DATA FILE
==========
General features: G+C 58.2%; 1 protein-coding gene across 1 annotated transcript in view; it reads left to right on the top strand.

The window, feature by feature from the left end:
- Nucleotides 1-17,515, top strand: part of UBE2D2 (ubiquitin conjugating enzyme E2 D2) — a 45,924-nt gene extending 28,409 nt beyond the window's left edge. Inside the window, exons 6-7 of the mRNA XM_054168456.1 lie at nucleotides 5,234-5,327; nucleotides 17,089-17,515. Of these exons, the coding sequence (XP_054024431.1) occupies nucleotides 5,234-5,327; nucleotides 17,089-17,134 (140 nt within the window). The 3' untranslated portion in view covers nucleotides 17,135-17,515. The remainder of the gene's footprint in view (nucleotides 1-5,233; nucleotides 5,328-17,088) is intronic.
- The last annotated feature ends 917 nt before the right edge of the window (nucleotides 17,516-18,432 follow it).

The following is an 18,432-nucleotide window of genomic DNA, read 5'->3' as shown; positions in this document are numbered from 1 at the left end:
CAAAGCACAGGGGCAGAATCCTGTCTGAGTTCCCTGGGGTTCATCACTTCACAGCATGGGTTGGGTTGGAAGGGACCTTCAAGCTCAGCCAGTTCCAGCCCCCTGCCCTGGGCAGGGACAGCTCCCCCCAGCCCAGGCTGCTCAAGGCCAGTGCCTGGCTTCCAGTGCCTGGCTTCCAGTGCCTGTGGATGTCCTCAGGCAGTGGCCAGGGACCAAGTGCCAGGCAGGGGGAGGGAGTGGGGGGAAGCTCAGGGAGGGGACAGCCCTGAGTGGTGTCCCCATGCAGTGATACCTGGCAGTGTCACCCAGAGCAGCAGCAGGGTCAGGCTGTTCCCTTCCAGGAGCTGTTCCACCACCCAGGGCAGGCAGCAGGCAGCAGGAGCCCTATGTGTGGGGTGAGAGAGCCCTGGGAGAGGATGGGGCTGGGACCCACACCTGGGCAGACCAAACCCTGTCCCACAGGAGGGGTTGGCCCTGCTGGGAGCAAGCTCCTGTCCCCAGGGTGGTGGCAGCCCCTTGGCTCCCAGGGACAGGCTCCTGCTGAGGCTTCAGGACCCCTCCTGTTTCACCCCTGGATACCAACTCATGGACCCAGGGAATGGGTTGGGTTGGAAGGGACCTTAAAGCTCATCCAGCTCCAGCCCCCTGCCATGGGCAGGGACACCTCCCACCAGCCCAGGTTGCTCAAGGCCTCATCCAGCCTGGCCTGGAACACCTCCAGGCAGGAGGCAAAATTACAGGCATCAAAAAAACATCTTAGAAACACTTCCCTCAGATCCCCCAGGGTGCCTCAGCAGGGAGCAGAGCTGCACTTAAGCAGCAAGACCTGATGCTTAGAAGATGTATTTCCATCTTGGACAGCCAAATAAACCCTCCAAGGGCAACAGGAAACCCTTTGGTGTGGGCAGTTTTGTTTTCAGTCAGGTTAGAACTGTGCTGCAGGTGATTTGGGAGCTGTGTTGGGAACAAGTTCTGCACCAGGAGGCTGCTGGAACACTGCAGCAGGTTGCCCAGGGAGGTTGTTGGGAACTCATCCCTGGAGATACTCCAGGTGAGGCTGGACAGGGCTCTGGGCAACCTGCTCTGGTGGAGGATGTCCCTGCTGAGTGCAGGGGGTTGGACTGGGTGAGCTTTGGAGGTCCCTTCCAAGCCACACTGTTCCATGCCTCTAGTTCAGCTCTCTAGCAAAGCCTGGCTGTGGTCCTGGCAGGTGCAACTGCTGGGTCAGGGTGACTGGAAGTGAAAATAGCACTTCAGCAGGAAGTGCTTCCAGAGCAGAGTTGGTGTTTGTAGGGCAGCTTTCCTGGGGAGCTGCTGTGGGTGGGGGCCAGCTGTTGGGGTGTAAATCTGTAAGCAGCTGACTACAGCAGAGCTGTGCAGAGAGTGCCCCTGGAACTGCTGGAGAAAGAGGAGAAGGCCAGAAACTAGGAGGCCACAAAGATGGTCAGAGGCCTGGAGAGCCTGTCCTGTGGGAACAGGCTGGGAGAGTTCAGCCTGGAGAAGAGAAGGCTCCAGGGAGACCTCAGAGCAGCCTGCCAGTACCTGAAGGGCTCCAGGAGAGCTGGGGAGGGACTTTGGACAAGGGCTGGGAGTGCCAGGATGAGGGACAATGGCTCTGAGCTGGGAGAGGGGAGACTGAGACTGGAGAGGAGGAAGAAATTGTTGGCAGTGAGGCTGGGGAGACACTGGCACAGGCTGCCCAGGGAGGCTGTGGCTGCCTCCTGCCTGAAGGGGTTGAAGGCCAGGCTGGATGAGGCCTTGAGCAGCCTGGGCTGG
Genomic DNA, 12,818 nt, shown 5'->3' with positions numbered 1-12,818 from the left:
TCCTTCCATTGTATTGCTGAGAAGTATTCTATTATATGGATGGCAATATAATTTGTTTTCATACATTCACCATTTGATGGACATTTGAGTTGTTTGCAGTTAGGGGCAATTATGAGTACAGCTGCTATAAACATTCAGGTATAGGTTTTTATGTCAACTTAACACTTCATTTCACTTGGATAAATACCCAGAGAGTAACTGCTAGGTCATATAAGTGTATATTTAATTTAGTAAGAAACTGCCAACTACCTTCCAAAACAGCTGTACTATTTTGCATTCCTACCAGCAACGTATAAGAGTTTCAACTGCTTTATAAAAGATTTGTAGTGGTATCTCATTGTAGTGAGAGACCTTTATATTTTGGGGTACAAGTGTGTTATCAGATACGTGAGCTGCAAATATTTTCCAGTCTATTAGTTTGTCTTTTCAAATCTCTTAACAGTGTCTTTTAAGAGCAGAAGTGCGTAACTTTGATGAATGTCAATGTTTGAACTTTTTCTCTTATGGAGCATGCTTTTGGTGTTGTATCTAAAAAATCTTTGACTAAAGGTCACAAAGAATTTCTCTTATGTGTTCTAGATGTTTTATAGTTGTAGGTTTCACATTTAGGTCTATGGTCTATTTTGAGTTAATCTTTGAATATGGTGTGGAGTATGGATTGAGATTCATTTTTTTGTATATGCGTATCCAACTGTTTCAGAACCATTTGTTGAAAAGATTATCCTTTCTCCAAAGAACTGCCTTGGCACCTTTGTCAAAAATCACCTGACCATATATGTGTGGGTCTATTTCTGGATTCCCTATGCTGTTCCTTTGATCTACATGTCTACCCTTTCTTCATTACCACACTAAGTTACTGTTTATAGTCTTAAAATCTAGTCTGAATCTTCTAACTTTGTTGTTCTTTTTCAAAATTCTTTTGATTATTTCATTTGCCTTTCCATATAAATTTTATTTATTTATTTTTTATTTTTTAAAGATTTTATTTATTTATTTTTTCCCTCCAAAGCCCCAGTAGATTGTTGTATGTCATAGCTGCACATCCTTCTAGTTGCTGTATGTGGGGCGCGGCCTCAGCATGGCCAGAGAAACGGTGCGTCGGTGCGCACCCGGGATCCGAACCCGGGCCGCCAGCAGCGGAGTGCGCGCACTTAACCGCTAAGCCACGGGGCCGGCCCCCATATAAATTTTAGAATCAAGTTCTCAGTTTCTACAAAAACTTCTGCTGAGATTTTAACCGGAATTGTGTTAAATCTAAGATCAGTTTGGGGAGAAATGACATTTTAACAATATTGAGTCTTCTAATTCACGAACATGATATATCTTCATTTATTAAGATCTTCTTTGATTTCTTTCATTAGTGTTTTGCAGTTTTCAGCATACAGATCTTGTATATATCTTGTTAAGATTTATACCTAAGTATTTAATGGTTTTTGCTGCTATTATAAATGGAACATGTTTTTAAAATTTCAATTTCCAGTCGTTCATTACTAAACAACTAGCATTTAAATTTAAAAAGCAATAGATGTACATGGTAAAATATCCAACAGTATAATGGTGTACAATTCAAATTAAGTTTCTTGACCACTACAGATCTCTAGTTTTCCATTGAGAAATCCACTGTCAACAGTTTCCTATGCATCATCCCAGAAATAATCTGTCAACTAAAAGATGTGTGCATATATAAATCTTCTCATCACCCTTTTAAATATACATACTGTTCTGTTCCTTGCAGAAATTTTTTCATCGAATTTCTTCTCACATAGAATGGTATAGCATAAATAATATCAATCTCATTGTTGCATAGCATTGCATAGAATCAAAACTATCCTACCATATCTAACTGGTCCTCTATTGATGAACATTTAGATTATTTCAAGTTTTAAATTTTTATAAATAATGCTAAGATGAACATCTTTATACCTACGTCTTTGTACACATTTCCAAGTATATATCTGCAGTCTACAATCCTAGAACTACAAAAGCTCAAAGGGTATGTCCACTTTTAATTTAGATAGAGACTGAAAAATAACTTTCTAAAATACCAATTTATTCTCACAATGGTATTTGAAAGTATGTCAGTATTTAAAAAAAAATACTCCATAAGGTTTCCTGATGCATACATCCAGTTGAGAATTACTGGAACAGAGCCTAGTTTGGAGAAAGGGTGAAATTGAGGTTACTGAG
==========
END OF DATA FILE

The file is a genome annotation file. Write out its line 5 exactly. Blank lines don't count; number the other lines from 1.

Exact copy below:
The following is an 18,432-nucleotide window of genomic DNA, read 5'->3' as shown; positions in this document are numbered from 1 at the left end: